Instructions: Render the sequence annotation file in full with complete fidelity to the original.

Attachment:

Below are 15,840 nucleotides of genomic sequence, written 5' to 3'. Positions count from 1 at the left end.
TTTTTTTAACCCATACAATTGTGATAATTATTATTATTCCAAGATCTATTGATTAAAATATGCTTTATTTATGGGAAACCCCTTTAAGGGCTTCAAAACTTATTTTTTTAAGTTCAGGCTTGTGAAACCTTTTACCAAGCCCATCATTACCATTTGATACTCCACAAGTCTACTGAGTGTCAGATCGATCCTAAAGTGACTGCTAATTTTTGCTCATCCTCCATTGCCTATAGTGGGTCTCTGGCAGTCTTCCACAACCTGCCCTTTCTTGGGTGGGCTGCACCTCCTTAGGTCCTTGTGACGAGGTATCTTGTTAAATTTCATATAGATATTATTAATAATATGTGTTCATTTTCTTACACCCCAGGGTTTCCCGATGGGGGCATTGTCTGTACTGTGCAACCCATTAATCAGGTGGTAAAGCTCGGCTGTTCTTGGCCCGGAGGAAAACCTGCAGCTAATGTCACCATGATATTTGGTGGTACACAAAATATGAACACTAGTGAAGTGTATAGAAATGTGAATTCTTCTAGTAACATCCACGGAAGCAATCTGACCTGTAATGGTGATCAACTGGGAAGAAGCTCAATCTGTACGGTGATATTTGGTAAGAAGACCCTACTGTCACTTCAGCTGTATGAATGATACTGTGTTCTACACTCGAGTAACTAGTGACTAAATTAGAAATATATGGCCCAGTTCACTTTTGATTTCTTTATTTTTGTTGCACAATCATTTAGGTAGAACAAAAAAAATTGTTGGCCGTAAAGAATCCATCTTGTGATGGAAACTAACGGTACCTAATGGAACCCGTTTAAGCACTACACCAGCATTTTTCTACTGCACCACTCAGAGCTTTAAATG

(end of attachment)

Below are 15,840 nucleotides of genomic sequence, written 5' to 3'. Positions count from 1 at the left end.
TTTTTTTAACCCATACAATTGTGATAATTATTATTATTCCAAGATCTATTGATTAAAATATGCTTTATTTATGGGAAACCCCTTTAAGGGCTTCAAAACTTATTTTTTTAAGTTCAGGCTTGTGAAACCTTTTACCAAGCCCATCATTACCATTTGATACTCCACAAGTCTACTGAGTGTCAGATCGATCCTAAAGTGACTGCTAATTTTTGCTCATCCTCCATTGCCTATAGTGGGTCTCTGGCAGTCTTCCACAACCTGCCCTTTCTTGGGTGGGCTGCACCTCCTTAGGTCCTTGTGACGAGGTATCTTGTTAAATTTCATATAGATATTATTAATAATATGTGTTCATTTTCTTACACCCCAGGGTTTCCCGATGGGGGCATTGTCTGTACTGTGCAACCCATTAATCAGGTGGTAAAGCTCGGCTGTTCTTGGCCCGGAGGAAAACCTGCAGCTAATGTCACCATGATATTTGGTGGTACACAAAATATGAACACTAGTGAAGTGTATAGAAATGTGAATTCTTCTAGTAACATCCACGGAAGCAATCTGACCTGTAATGGTGATCAACTGGGAAGAAGCTCAATCTGTACGGTGATATTTGGTAAGAAGACCCTACTGTCACTTCAGCTGTATGAATGATACTGTGTTCTACACTCGAGTAACTAGTGACTAAATTAGAAATATATGGCCCAGTTCACTTTTGATTTCTTTATTTTTGTTGCACAATCATTTAGGTAGAACAAAAAAAATTGTTGGCCGTAAAGAATCCATCTTGTGATGGAAACTAACGGTACCTAATGGAACCCGTTTAAGCACTACACCAGCATTTTTCTACTGCACCACTCAGAGCTTTAAATG